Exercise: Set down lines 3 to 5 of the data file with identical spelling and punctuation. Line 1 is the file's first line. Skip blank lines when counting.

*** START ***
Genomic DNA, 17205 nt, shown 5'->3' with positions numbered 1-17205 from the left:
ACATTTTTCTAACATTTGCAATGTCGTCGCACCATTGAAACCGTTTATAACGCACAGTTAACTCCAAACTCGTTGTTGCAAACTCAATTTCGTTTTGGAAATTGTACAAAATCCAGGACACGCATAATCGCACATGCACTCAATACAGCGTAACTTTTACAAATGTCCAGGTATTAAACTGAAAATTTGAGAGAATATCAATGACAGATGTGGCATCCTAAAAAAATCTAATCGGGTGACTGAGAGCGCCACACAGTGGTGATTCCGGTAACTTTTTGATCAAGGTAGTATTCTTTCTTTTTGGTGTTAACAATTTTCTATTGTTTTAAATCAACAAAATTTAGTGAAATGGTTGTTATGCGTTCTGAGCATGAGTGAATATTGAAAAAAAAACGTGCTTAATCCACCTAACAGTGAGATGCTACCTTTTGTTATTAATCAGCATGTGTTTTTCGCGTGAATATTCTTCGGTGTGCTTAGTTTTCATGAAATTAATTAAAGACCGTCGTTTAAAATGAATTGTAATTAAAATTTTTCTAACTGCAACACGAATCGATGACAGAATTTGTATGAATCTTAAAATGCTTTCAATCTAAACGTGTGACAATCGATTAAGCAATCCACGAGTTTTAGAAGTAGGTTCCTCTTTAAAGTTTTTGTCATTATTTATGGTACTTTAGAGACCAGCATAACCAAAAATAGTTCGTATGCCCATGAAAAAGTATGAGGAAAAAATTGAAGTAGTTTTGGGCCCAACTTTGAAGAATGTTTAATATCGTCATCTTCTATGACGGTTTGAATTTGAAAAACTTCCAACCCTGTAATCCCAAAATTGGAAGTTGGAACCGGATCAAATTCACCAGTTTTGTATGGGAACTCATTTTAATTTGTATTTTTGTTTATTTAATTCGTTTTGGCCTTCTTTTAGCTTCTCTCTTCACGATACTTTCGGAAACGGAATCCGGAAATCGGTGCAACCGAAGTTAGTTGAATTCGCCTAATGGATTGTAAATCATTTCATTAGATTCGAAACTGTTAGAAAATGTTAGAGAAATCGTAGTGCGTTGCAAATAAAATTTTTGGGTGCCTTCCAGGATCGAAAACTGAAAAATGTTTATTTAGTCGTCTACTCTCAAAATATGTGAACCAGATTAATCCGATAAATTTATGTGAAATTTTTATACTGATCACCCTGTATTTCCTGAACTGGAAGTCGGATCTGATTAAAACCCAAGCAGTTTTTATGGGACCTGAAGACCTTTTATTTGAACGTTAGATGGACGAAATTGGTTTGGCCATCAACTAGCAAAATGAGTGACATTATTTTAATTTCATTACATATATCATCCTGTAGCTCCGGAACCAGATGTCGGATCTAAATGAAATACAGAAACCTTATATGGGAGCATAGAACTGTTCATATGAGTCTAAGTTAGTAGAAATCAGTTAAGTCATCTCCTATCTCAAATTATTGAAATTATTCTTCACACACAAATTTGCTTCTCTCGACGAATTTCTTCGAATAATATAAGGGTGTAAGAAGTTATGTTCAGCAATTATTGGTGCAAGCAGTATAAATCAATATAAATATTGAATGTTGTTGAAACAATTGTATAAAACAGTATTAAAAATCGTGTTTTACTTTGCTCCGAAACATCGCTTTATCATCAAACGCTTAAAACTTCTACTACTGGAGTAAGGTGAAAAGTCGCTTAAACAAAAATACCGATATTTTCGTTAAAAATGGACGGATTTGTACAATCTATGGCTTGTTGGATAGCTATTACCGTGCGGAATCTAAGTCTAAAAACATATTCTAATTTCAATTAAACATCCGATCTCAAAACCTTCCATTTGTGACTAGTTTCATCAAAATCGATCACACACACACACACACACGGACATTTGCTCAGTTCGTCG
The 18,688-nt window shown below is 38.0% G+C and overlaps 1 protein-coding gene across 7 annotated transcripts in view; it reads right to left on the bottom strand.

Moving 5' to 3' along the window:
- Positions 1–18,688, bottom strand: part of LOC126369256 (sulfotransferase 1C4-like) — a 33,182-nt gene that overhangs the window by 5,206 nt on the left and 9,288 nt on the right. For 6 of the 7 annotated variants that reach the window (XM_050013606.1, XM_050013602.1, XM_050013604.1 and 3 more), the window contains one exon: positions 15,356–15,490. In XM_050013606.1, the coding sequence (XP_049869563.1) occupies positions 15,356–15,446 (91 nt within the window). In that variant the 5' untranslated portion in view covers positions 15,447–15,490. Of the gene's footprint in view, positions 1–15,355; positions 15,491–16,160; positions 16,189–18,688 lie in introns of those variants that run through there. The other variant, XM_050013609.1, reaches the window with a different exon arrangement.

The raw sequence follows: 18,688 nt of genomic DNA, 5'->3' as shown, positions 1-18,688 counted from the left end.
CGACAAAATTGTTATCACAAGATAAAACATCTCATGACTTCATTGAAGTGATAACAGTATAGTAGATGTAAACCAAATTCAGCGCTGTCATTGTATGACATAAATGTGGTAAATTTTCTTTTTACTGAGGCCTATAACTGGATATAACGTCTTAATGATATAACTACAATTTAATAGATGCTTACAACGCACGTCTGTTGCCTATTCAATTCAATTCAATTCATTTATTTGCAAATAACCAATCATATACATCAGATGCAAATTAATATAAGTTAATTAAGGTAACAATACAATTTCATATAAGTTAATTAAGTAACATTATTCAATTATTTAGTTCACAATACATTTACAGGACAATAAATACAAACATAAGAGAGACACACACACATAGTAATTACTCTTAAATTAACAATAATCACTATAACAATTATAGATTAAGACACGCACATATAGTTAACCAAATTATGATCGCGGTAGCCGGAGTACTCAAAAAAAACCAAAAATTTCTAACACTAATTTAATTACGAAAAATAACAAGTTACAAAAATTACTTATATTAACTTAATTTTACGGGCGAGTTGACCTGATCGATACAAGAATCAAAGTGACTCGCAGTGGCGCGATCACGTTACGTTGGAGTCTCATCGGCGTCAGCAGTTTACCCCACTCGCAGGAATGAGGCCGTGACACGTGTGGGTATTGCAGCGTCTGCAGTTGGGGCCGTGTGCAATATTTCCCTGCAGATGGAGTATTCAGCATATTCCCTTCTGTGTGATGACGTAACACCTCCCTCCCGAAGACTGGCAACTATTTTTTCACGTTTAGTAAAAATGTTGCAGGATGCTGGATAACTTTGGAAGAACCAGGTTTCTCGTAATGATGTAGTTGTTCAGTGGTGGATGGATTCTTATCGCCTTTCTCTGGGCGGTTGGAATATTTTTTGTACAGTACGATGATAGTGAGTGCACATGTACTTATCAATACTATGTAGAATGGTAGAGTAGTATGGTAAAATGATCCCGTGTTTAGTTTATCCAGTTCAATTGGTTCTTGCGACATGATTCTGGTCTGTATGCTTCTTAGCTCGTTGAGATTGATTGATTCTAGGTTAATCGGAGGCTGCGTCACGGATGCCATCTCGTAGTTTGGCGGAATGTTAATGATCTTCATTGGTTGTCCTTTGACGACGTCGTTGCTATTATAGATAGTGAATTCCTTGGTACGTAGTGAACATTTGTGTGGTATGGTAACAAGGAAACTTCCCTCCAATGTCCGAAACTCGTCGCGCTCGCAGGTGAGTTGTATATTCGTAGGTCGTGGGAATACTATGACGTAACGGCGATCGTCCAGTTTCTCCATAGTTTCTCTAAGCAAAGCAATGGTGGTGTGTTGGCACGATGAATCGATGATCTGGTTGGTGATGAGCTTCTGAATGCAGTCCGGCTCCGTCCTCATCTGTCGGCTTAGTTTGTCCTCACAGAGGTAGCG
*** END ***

The 18,688-nt window shown below is 38.0% G+C and overlaps 1 protein-coding gene across 7 annotated transcripts in view; it reads right to left on the bottom strand.

Moving 5' to 3' along the window:
- Positions 1–18,688, bottom strand: part of LOC126369256 (sulfotransferase 1C4-like) — a 33,182-nt gene that overhangs the window by 5,206 nt on the left and 9,288 nt on the right. For 6 of the 7 annotated variants that reach the window (XM_050013606.1, XM_050013602.1, XM_050013604.1 and 3 more), the window contains one exon: positions 15,356–15,490. In XM_050013606.1, the coding sequence (XP_049869563.1) occupies positions 15,356–15,446 (91 nt within the window). In that variant the 5' untranslated portion in view covers positions 15,447–15,490. Of the gene's footprint in view, positions 1–15,355; positions 15,491–16,160; positions 16,189–18,688 lie in introns of those variants that run through there. The other variant, XM_050013609.1, reaches the window with a different exon arrangement.